The dangers of ballooning were apparent to aeronauts and the general public. From the early 1800s, attempts to fly over water too often ended in disaster or a narrow escape. Some of the best known aeronauts on both sides of the Atlantic set off across a large body of water never to be seen again. The daring rescue of balloonists from water was a favorite subject with artists and engravers. The vision of a “lost balloon” vanishing over the horizon became a metaphor for the uncertainties of life in the turbulent 19th century.
On the afternoon of July 22, 1785, Major John Money (1752-1817), on half-pay from the 15th Light Dragoons, took off from the Ranleigh Gardens, Norwich, to raise money for the Norfolk and Norwich Hospital. A skilled horseman, he had made only one previous ascent from London in the British Balloon. By 6:00 pm on the evening of the launch, he was seen crossing Lowestoft, unable to descend and heading out over the North Sea. The balloon descended as the air cooled, depositing Money in the water on the Long Shoals, a dangerous area for ships. He abandoned his basket and climbed onto the load ring of the balloon, keeping enough hydrogen in the envelope to keep him afloat. He was rescued by the lifesaving vessel Argus, out of Lowestoft, at midnight. Before his ascent, Money had served under Gen. John Burgoyne, was captured at Saratoga, and spent time as an American prisoner of war. Later during the Napoleonic Wars he was commissioned as Major General serving with the rebel Austrian forces.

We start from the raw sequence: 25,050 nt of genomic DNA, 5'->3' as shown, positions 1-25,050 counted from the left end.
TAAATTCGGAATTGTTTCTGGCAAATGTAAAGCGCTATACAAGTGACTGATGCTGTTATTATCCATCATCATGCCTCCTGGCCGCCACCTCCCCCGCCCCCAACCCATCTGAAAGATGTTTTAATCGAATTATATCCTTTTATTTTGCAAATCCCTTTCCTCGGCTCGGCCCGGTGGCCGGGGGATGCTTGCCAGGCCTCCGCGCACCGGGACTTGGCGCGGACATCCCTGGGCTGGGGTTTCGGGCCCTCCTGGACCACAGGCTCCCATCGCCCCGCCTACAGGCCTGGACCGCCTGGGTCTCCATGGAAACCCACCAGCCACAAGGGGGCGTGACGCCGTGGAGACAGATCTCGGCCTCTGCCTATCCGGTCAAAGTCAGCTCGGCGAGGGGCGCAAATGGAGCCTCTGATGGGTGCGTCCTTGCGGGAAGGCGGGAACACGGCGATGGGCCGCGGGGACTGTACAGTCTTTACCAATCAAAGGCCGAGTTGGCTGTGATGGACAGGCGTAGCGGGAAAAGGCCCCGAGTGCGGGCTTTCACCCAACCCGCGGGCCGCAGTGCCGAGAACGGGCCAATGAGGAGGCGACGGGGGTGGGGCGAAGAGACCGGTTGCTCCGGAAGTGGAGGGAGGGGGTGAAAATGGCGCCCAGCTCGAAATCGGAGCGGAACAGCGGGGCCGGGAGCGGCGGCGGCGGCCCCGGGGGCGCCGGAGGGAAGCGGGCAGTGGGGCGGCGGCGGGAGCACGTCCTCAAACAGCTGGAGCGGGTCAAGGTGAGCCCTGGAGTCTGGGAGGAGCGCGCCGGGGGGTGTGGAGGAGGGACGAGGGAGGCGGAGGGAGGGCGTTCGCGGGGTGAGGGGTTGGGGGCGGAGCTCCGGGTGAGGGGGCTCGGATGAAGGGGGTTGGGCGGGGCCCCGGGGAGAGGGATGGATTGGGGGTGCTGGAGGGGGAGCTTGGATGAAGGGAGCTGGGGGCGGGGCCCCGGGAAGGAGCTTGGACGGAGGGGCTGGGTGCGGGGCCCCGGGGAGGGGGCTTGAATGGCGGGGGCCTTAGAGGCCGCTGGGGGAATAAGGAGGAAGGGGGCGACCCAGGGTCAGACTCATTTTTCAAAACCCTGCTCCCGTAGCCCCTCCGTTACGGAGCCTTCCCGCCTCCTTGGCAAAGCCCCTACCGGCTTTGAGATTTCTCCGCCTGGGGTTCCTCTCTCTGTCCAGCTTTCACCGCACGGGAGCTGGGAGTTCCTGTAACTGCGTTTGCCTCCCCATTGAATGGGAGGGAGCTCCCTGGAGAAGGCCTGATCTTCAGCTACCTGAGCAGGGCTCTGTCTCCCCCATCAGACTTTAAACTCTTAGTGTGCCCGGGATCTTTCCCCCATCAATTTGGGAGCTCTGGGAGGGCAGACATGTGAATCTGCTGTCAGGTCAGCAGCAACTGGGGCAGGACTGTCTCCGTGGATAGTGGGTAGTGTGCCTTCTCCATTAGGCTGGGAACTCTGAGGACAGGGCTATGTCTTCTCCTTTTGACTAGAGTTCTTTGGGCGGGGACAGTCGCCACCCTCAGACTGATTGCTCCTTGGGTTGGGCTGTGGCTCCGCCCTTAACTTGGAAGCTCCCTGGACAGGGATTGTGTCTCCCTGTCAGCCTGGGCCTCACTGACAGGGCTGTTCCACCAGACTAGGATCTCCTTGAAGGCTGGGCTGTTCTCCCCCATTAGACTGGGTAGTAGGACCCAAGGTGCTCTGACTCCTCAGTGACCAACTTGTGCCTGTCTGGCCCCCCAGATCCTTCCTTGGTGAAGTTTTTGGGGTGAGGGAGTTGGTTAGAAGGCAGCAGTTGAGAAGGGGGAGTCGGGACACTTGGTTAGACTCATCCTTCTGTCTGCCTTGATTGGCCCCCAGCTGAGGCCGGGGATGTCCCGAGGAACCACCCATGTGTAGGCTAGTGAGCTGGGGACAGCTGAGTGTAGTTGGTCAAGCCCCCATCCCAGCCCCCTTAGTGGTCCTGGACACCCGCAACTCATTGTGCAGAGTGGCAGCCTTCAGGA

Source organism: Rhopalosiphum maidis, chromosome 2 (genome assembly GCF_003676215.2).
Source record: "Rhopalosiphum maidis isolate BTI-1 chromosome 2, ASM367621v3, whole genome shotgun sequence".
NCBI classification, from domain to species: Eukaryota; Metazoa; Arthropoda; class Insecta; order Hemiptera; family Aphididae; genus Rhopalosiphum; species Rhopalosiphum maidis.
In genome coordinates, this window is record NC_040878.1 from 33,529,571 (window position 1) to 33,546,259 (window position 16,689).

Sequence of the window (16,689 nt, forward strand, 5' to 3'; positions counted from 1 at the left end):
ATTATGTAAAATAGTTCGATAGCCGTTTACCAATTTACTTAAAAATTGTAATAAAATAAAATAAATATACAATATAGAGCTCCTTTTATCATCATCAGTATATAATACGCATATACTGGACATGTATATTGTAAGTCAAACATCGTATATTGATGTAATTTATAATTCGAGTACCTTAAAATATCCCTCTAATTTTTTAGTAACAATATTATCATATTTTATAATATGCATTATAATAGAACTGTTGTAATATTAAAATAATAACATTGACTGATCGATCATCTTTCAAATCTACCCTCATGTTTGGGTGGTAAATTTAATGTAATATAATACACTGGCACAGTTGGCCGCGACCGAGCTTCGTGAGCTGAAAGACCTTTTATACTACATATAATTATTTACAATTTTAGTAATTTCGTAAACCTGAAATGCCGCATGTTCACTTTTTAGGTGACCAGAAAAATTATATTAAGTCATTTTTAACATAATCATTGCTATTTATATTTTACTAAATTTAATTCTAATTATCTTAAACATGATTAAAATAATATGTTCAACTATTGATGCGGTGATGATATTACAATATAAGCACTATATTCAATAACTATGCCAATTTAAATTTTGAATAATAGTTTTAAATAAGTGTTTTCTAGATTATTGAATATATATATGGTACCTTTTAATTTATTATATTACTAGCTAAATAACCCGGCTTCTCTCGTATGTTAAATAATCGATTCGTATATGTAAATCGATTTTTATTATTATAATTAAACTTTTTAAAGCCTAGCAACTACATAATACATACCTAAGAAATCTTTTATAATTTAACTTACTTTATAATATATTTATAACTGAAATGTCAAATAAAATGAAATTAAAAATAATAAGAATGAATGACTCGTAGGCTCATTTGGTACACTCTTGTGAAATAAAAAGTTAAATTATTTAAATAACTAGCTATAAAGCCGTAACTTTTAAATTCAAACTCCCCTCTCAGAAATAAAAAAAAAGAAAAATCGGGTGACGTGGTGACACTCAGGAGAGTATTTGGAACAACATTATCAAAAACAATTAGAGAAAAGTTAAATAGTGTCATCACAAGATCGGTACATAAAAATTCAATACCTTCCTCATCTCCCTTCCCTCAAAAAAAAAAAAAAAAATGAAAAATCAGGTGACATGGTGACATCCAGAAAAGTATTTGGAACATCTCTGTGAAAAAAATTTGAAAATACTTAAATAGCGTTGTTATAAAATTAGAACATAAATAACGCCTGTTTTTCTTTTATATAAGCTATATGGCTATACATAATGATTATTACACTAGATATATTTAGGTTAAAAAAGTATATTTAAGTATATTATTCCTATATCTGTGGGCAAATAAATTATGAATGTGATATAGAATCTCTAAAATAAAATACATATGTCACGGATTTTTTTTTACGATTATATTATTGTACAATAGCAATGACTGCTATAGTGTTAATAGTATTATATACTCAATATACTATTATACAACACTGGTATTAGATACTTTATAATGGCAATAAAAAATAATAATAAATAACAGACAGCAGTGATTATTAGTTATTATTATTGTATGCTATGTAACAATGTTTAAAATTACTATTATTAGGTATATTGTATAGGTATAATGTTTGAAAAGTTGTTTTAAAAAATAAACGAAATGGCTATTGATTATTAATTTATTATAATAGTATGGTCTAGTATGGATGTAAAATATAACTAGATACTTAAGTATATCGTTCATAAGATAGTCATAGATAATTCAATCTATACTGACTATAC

Despite taunts from the crowd and considerable wind, Jules Duruof and his wife launched from the Place d'Armes, Calais, in July 1874. They were blown out to sea and presumed lost. This scene is their rescue from the North Sea by the crew of a British fishing boat, Grand Charge.
Charles John de Lacy
Watercolor and gouache on paper
English, 1874 (?)
Mrs. Graham's Balloon Ascent with the Duke of Brunswick, 22nd August 1836
E. W. Cocks
Oil on panel, English, c. 1836